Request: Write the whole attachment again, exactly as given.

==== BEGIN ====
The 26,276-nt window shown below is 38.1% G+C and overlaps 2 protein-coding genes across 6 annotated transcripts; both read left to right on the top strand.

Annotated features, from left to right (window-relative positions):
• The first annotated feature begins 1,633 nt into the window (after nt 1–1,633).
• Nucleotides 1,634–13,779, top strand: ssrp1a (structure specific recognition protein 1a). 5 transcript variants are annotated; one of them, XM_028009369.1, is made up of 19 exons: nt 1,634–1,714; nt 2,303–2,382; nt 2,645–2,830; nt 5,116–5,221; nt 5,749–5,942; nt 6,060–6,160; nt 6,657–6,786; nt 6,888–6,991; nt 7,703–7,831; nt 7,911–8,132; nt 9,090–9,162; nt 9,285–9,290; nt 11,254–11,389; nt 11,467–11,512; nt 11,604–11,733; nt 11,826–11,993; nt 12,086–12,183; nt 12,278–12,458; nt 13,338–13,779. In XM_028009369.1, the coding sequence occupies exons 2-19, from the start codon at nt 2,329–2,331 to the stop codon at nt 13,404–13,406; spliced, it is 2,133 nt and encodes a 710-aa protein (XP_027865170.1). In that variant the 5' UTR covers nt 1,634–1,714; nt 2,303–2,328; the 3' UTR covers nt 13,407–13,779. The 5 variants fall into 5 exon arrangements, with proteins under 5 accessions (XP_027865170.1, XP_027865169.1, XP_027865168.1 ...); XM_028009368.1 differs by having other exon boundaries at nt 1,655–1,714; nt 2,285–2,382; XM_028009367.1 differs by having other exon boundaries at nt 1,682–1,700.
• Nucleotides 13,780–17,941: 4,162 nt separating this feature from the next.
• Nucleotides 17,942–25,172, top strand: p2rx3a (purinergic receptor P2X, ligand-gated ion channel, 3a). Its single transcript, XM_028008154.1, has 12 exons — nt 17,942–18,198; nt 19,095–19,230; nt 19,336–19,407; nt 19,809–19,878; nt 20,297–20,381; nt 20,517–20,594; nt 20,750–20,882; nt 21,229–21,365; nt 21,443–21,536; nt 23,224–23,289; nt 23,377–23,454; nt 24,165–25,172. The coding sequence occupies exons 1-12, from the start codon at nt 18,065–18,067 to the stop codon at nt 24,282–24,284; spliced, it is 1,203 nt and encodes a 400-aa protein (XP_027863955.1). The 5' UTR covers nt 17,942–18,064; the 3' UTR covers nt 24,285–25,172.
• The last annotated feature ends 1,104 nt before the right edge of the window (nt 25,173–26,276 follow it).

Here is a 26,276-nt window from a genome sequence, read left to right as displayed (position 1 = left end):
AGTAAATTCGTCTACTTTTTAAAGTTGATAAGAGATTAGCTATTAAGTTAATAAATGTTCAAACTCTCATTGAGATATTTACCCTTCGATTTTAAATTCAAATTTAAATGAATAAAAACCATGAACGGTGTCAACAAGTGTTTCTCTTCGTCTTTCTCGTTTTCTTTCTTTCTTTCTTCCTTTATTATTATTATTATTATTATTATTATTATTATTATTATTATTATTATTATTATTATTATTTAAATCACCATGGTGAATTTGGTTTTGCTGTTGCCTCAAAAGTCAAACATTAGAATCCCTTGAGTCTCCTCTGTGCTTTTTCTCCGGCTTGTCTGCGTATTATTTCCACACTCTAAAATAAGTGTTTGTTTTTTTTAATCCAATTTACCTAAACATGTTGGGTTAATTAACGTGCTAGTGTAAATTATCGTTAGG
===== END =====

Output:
The 26,276-nt window shown below is 38.1% G+C and overlaps 2 protein-coding genes across 6 annotated transcripts; both read left to right on the top strand.

Annotated features, from left to right (window-relative positions):
• The first annotated feature begins 1,633 nt into the window (after nt 1–1,633).
• Nucleotides 1,634–13,779, top strand: ssrp1a (structure specific recognition protein 1a). 5 transcript variants are annotated; one of them, XM_028009369.1, is made up of 19 exons: nt 1,634–1,714; nt 2,303–2,382; nt 2,645–2,830; nt 5,116–5,221; nt 5,749–5,942; nt 6,060–6,160; nt 6,657–6,786; nt 6,888–6,991; nt 7,703–7,831; nt 7,911–8,132; nt 9,090–9,162; nt 9,285–9,290; nt 11,254–11,389; nt 11,467–11,512; nt 11,604–11,733; nt 11,826–11,993; nt 12,086–12,183; nt 12,278–12,458; nt 13,338–13,779. In XM_028009369.1, the coding sequence occupies exons 2-19, from the start codon at nt 2,329–2,331 to the stop codon at nt 13,404–13,406; spliced, it is 2,133 nt and encodes a 710-aa protein (XP_027865170.1). In that variant the 5' UTR covers nt 1,634–1,714; nt 2,303–2,328; the 3' UTR covers nt 13,407–13,779. The 5 variants fall into 5 exon arrangements, with proteins under 5 accessions (XP_027865170.1, XP_027865169.1, XP_027865168.1 ...); XM_028009368.1 differs by having other exon boundaries at nt 1,655–1,714; nt 2,285–2,382; XM_028009367.1 differs by having other exon boundaries at nt 1,682–1,700.
• Nucleotides 13,780–17,941: 4,162 nt separating this feature from the next.
• Nucleotides 17,942–25,172, top strand: p2rx3a (purinergic receptor P2X, ligand-gated ion channel, 3a). Its single transcript, XM_028008154.1, has 12 exons — nt 17,942–18,198; nt 19,095–19,230; nt 19,336–19,407; nt 19,809–19,878; nt 20,297–20,381; nt 20,517–20,594; nt 20,750–20,882; nt 21,229–21,365; nt 21,443–21,536; nt 23,224–23,289; nt 23,377–23,454; nt 24,165–25,172. The coding sequence occupies exons 1-12, from the start codon at nt 18,065–18,067 to the stop codon at nt 24,282–24,284; spliced, it is 1,203 nt and encodes a 400-aa protein (XP_027863955.1). The 5' UTR covers nt 17,942–18,064; the 3' UTR covers nt 24,285–25,172.
• The last annotated feature ends 1,104 nt before the right edge of the window (nt 25,173–26,276 follow it).

Here is a 26,276-nt window from a genome sequence, read left to right as displayed (position 1 = left end):
AGTAAATTCGTCTACTTTTTAAAGTTGATAAGAGATTAGCTATTAAGTTAATAAATGTTCAAACTCTCATTGAGATATTTACCCTTCGATTTTAAATTCAAATTTAAATGAATAAAAACCATGAACGGTGTCAACAAGTGTTTCTCTTCGTCTTTCTCGTTTTCTTTCTTTCTTTCTTCCTTTATTATTATTATTATTATTATTATTATTATTATTATTATTATTATTATTATTATTATTATTTAAATCACCATGGTGAATTTGGTTTTGCTGTTGCCTCAAAAGTCAAACATTAGAATCCCTTGAGTCTCCTCTGTGCTTTTTCTCCGGCTTGTCTGCGTATTATTTCCACACTCTAAAATAAGTGTTTGTTTTTTTTAATCCAATTTACCTAAACATGTTGGGTTAATTAACGTGCTAGTGTAAATTATCGTTAGG